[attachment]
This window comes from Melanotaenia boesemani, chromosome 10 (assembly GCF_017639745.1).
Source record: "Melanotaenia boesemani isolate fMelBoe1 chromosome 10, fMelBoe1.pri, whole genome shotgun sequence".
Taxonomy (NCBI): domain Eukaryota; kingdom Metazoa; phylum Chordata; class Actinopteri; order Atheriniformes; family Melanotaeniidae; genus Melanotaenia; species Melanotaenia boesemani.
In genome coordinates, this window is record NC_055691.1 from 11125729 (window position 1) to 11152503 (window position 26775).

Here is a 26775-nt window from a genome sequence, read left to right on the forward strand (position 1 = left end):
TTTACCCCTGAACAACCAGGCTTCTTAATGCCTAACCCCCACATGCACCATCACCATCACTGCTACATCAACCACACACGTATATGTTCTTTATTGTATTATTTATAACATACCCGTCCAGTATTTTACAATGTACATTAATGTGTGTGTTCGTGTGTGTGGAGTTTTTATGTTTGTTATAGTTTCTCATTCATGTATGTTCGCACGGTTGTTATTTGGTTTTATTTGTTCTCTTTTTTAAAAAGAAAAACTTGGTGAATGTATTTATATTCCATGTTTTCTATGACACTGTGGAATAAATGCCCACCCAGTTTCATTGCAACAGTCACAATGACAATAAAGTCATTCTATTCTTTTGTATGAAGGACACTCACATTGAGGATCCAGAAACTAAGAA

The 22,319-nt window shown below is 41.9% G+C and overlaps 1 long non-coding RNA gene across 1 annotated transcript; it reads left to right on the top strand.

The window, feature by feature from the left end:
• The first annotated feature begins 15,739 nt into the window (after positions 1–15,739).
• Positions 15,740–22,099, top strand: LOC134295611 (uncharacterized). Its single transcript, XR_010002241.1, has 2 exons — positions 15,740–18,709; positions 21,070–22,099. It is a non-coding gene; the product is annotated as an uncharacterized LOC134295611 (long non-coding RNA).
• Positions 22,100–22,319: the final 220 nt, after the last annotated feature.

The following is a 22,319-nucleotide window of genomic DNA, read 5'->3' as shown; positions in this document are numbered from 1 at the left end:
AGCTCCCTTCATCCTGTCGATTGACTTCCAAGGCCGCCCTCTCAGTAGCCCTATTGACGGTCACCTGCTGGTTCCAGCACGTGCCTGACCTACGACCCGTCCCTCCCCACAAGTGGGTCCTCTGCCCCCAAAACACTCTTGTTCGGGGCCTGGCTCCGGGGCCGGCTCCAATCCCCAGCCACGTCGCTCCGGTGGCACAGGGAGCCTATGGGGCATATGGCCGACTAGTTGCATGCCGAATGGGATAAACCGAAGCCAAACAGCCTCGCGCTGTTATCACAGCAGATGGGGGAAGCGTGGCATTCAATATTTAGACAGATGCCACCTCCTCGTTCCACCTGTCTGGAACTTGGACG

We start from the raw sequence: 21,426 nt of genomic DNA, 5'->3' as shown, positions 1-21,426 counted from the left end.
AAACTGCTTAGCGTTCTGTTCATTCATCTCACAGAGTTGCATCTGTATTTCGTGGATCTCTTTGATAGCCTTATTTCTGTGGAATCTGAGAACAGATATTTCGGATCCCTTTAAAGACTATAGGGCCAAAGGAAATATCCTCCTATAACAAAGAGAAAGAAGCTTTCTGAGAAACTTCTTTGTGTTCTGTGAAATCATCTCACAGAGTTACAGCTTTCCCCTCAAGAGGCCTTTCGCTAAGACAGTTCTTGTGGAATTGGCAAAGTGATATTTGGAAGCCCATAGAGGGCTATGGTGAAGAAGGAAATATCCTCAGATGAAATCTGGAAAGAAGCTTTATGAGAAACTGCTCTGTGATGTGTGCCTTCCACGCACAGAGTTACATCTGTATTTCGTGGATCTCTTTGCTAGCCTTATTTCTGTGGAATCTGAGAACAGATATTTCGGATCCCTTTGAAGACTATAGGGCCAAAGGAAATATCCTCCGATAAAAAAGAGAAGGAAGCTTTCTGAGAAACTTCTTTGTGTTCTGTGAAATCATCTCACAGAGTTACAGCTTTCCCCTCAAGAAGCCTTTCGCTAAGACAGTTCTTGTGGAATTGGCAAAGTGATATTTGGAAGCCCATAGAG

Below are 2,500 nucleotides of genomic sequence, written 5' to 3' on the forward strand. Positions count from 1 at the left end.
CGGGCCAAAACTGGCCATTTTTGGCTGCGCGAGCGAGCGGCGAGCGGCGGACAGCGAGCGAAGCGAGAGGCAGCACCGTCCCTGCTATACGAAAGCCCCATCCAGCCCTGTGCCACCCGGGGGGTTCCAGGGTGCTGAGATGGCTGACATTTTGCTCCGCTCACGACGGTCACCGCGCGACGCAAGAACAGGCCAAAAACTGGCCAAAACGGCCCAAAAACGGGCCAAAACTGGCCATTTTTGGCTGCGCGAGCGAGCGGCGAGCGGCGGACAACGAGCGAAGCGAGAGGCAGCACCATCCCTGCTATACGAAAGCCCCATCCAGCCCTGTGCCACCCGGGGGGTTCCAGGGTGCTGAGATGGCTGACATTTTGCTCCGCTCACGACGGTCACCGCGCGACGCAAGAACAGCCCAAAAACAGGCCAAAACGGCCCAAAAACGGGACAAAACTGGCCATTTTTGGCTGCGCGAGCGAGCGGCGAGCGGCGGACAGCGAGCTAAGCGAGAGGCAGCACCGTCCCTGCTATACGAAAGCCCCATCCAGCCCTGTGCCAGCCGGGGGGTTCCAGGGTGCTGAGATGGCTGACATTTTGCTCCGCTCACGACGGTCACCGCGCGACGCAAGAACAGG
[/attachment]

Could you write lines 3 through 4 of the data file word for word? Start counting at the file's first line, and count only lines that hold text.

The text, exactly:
Taxonomy (NCBI): domain Eukaryota; kingdom Metazoa; phylum Chordata; class Actinopteri; order Atheriniformes; family Melanotaeniidae; genus Melanotaenia; species Melanotaenia boesemani.
In genome coordinates, this window is record NC_055691.1 from 11125729 (window position 1) to 11152503 (window position 26775).